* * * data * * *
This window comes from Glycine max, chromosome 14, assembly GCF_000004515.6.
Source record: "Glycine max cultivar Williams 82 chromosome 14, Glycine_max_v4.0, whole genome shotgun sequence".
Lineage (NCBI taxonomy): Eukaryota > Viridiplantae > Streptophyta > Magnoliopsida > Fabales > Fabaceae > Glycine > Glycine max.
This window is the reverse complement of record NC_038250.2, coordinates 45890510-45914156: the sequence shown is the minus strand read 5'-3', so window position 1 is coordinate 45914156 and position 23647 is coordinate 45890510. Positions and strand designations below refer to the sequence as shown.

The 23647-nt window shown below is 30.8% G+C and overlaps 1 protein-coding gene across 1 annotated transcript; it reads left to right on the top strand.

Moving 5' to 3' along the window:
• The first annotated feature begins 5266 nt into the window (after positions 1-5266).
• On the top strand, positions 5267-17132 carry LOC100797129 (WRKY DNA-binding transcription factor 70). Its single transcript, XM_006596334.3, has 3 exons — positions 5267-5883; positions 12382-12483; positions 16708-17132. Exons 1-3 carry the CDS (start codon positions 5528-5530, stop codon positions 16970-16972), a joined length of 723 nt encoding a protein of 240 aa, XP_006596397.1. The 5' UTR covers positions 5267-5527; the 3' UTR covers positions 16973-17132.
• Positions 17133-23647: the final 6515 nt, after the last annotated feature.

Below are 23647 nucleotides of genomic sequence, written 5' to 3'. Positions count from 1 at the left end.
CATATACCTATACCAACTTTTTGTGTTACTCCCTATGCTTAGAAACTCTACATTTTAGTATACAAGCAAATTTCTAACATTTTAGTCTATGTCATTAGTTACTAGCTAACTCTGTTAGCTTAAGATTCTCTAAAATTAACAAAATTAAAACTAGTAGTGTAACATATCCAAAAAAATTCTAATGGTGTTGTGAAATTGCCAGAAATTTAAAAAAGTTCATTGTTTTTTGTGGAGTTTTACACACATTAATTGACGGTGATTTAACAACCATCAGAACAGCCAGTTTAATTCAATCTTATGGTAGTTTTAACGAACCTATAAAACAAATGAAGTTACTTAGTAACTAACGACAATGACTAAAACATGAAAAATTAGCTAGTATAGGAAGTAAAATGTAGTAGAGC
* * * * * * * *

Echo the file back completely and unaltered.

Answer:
This window comes from Glycine max, chromosome 14, assembly GCF_000004515.6.
Source record: "Glycine max cultivar Williams 82 chromosome 14, Glycine_max_v4.0, whole genome shotgun sequence".
Lineage (NCBI taxonomy): Eukaryota > Viridiplantae > Streptophyta > Magnoliopsida > Fabales > Fabaceae > Glycine > Glycine max.
This window is the reverse complement of record NC_038250.2, coordinates 45890510-45914156: the sequence shown is the minus strand read 5'-3', so window position 1 is coordinate 45914156 and position 23647 is coordinate 45890510. Positions and strand designations below refer to the sequence as shown.

The 23647-nt window shown below is 30.8% G+C and overlaps 1 protein-coding gene across 1 annotated transcript; it reads left to right on the top strand.

Moving 5' to 3' along the window:
• The first annotated feature begins 5266 nt into the window (after positions 1-5266).
• On the top strand, positions 5267-17132 carry LOC100797129 (WRKY DNA-binding transcription factor 70). Its single transcript, XM_006596334.3, has 3 exons — positions 5267-5883; positions 12382-12483; positions 16708-17132. Exons 1-3 carry the CDS (start codon positions 5528-5530, stop codon positions 16970-16972), a joined length of 723 nt encoding a protein of 240 aa, XP_006596397.1. The 5' UTR covers positions 5267-5527; the 3' UTR covers positions 16973-17132.
• Positions 17133-23647: the final 6515 nt, after the last annotated feature.

Below are 23647 nucleotides of genomic sequence, written 5' to 3'. Positions count from 1 at the left end.
CATATACCTATACCAACTTTTTGTGTTACTCCCTATGCTTAGAAACTCTACATTTTAGTATACAAGCAAATTTCTAACATTTTAGTCTATGTCATTAGTTACTAGCTAACTCTGTTAGCTTAAGATTCTCTAAAATTAACAAAATTAAAACTAGTAGTGTAACATATCCAAAAAAATTCTAATGGTGTTGTGAAATTGCCAGAAATTTAAAAAAGTTCATTGTTTTTTGTGGAGTTTTACACACATTAATTGACGGTGATTTAACAACCATCAGAACAGCCAGTTTAATTCAATCTTATGGTAGTTTTAACGAACCTATAAAACAAATGAAGTTACTTAGTAACTAACGACAATGACTAAAACATGAAAAATTAGCTAGTATAGGAAGTAAAATGTAGTAGAGC